walkitout (walkitout) wrote,
walkitout
walkitout

dunno what to make of this

http://www.nytimes.com/2009/12/06/magazine/06marriage-t.html

It's 10 pages, so it's hard to recommend it.

Two writers who have been married for most of a decade and produced two daughters, decide to engage in some self-help with respect to their marriage. They recognize some of the risks inherent in this activity, so kudos for that. And it's written by the woman, so we don't really know what he thinks of all this. Also, it's hard not to immediately think NPD MUCH!!! more or less every time he's mentioned. Predictably, she's clearly got some boundary issues. The fact that she's concerned about the pulling-away, as opposed to the, good lord you spend _how many_ hours a day together issues, was sort of the red flag on that.

It's a train wreck in progress, but I think I primarily would like to point out this error in judgment.

"Shortly after our first child, Hannah, was born, Dan and I started having the same conversation every night: do you want to cook dinner or look after the kid? He always picked cook, I always picked kid, and now, seven years later, Dan was an excellent, compulsive and profligate chef. We spent far more money on food than we did on our mortgage."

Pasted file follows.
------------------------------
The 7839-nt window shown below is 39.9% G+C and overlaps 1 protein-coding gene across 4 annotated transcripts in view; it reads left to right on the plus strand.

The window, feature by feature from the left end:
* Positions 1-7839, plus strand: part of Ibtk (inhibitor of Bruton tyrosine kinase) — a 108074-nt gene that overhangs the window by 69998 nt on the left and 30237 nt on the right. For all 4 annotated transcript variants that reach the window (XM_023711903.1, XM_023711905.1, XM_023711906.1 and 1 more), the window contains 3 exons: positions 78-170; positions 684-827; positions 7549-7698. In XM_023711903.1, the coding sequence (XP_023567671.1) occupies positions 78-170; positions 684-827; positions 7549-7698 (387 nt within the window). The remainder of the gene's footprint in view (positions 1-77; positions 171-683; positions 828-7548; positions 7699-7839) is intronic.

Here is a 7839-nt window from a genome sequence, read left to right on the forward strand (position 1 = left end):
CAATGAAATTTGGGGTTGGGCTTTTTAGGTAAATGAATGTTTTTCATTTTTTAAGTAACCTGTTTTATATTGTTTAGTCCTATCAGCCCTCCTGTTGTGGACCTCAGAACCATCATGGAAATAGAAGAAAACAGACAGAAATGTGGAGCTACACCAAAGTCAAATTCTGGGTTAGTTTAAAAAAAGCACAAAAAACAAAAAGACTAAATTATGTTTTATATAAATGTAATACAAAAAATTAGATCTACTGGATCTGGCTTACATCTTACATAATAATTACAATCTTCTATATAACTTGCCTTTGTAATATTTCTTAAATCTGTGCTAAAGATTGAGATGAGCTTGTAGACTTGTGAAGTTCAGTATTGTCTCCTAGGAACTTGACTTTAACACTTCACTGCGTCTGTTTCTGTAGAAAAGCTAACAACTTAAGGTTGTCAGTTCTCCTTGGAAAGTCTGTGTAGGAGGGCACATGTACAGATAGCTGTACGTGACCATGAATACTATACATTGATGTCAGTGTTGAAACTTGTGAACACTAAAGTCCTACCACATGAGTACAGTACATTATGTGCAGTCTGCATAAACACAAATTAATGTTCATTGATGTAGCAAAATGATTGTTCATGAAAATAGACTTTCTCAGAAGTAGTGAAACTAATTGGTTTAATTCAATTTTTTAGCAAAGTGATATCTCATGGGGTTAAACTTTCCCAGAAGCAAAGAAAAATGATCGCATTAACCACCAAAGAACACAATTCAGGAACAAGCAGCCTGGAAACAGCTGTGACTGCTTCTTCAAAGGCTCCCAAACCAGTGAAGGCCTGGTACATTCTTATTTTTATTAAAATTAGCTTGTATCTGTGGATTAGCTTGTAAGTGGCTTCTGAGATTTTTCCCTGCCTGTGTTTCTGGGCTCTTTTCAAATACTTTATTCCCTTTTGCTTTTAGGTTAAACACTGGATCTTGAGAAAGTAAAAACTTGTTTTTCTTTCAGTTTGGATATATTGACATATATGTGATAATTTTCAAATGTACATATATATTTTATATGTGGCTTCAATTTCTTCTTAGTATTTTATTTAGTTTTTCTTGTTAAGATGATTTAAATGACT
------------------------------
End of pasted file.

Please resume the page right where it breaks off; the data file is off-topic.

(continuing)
Both parties are responsible for this set of interactions and its predictable outcome. The problem was a simple one: they did not require that Dan participate in the life of the children. This could have been done in any number of ways, but mostly, these two idiots needed to quit thinking in terms of "what do I want right now" and think more in terms of "how is this going to develop over time". If you give one parent all the kid-time, the other parent will, utterly predictably, feel left out of the family and will get creepy and weird and dominating in an effort to compensate.

Arguably, Dan's that way by nature. I wouldn't know. But this set of choices would absolutely contribute, and there's plenty of evidence later in the article that they got exactly the outcome one would expect. Altho I will note that Dan and his checklist approach to cookbooks may be creepy enough to count towards some sort of diagnosis.

Besides. What a fucking cliche. The hands-down most creative and applause generating part of everything to do with the house and/or family is cooking (a limited case can be made for decorating -- but it is limited). Guys have been taking over the cooking and turning it into some huge task that prevents them from doing anything else around the house ever since women started making enough money to insist that they do something around the house. This couple doesn't need psychotherapy. They need consciousness raising. Because this is _not_ an equal relationship. And the woman needs to start kicking that guy's ass. I don't know if his ass needs kicking, but she clearly needs to start kicking.
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